Premier League - Drop conspiracies, Hillsborough families told
Wed, 19 Oct 15:01:00 2011
Families of the dead of the Hillsborough disaster should learn lessons from the conduct of relatives of victims of the 1985 Bradford City stadium fire, according to a retired judge.
Sir Oliver Popplewell chaired the public inquiry into the fire at Valley Parade and believes families of the Hillsborough disaster in 1989 should study the aftermath of the tragedy in Bradford that saw 56 people perish four years earlier.
Following the debate in the House of Commons on whether all the cabinet papers on Hillsborough should be made public, Popplewell wrote in a letter to The Times that it was time for the Hillsborough families to forget their 'conspiracy theories'.
He said: "The citizens of Bradford behaved with quiet dignity and great courage. They did not harbour conspiracy theories.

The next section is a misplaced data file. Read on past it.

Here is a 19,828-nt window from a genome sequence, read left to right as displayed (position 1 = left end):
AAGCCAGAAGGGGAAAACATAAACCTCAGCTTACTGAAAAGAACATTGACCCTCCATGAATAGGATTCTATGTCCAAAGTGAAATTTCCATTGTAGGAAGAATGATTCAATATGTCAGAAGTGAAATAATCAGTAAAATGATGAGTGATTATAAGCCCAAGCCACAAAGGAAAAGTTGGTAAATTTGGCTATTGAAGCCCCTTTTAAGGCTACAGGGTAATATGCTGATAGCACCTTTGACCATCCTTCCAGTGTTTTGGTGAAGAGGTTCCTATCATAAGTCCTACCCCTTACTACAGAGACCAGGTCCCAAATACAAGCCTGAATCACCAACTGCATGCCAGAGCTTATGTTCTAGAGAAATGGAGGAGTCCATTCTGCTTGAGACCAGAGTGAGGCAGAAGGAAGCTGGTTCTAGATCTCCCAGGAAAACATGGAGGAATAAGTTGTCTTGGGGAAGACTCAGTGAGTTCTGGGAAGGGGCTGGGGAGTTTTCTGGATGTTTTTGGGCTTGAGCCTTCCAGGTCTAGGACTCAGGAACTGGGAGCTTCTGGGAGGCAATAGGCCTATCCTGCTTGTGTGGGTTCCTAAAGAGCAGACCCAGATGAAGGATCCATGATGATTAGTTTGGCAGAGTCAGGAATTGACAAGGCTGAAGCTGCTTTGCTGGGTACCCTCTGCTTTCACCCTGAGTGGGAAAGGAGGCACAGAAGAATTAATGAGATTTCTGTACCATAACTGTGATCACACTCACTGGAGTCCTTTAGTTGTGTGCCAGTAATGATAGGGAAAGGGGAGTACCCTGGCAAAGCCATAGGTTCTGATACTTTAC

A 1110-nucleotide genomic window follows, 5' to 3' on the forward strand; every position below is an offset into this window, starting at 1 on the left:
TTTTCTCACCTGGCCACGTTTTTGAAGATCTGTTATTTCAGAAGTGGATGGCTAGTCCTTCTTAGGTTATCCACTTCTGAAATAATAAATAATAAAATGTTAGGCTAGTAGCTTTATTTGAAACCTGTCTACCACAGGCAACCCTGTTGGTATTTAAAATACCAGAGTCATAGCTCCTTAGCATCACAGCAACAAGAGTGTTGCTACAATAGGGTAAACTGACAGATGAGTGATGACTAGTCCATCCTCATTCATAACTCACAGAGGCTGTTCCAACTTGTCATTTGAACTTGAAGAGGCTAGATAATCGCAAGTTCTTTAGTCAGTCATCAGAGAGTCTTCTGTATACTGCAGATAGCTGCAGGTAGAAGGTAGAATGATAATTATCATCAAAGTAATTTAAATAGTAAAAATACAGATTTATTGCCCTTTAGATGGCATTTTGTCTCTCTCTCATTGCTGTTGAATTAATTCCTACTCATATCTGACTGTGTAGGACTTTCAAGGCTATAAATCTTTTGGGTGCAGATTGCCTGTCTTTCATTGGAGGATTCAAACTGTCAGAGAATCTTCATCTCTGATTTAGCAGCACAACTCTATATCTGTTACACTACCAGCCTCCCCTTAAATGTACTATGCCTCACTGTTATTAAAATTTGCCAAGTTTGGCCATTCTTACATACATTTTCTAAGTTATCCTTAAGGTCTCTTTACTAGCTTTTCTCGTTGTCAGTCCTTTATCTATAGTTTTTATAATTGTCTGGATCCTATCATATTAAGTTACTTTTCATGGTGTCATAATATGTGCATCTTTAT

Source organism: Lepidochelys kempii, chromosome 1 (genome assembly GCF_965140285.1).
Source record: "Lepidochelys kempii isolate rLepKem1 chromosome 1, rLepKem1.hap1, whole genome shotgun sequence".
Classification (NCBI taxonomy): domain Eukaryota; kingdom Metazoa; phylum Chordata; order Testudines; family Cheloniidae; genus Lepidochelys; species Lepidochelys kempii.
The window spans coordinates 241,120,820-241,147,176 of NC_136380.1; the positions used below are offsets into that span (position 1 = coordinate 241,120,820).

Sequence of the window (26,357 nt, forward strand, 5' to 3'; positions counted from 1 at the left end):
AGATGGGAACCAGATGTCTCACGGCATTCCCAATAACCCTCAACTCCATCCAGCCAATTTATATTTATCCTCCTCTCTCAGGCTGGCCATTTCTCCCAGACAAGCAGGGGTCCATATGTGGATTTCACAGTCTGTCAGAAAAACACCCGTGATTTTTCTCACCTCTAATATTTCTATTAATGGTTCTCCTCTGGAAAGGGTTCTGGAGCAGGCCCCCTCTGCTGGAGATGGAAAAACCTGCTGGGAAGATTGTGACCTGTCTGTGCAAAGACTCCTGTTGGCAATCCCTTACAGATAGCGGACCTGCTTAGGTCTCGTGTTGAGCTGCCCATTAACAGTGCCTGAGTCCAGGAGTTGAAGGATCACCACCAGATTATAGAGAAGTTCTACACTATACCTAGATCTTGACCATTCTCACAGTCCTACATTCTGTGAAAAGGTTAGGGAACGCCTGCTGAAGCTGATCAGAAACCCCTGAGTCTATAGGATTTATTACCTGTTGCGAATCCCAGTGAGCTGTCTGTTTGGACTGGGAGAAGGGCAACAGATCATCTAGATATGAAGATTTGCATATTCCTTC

"They did not seek endless further inquiries. They buried their dead, comforted the bereaved and succoured the injured. They organised a sensible compensation scheme and moved on.
"Is there, perhaps, a lesson there for the Hillsborough campaigners?"
Home secretary, Theresa May, has said all possible documents on the FA Cup semi-final tragedy 22 years ago that left 96 Liverpool fans dead will be released to the public.
The Labour MP Steve Rotheram has slammed the letter.
"How insensitive does somebody have to be to write that load of drivel?" Rotheram asked. "To mention other tragedies simply because they are football-related, as if there is some common denominator because they happened in football stadiums, beggars belief.
"Was there a conspiracy after the Bradford fire? Did the government try to blame the Bradford City fans for setting fire to the stadium on purpose? It shows how people right at the top of the establishment still harbour prejudice and ignorance."
Margaret Aspinall lost her son James in the disaster, and is equally unhappy about the letter. She said: "He ought to be ashamed of himself."